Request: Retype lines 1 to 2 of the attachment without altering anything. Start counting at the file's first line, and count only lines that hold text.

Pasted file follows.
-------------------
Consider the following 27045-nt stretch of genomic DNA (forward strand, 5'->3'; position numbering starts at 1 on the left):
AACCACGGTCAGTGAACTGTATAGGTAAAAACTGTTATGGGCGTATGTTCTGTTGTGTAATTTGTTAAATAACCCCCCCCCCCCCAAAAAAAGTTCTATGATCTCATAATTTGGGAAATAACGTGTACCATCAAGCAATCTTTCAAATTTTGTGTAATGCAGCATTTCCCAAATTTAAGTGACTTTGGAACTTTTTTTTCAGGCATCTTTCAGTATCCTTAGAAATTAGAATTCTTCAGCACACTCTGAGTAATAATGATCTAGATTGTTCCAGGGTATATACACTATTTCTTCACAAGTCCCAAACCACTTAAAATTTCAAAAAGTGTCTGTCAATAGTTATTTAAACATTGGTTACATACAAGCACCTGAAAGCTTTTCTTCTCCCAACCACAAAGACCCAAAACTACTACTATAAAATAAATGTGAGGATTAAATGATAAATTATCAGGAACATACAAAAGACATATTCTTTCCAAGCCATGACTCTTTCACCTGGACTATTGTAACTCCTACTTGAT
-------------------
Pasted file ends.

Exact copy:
Consider the following 27045-nt stretch of genomic DNA (forward strand, 5'->3'; position numbering starts at 1 on the left):
AACCACGGTCAGTGAACTGTATAGGTAAAAACTGTTATGGGCGTATGTTCTGTTGTGTAATTTGTTAAATAACCCCCCCCCCCCCAAAAAAAGTTCTATGATCTCATAATTTGGGAAATAACGTGTACCATCAAGCAATCTTTCAAATTTTGTGTAATGCAGCATTTCCCAAATTTAAGTGACTTTGGAACTTTTTTTTCAGGCATCTTTCAGTATCCTTAGAAATTAGAATTCTTCAGCACACTCTGAGTAATAATGATCTAGATTGTTCCAGGGTATATACACTATTTCTTCACAAGTCCCAAACCACTTAAAATTTCAAAAAGTGTCTGTCAATAGTTATTTAAACATTGGTTACATACAAGCACCTGAAAGCTTTTCTTCTCCCAACCACAAAGACCCAAAACTACTACTATAAAATAAATGTGAGGATTAAATGATAAATTATCAGGAACATACAAAAGACATATTCTTTCCAAGCCATGACTCTTTCACCTGGACTATTGTAACTCCTACTTGAT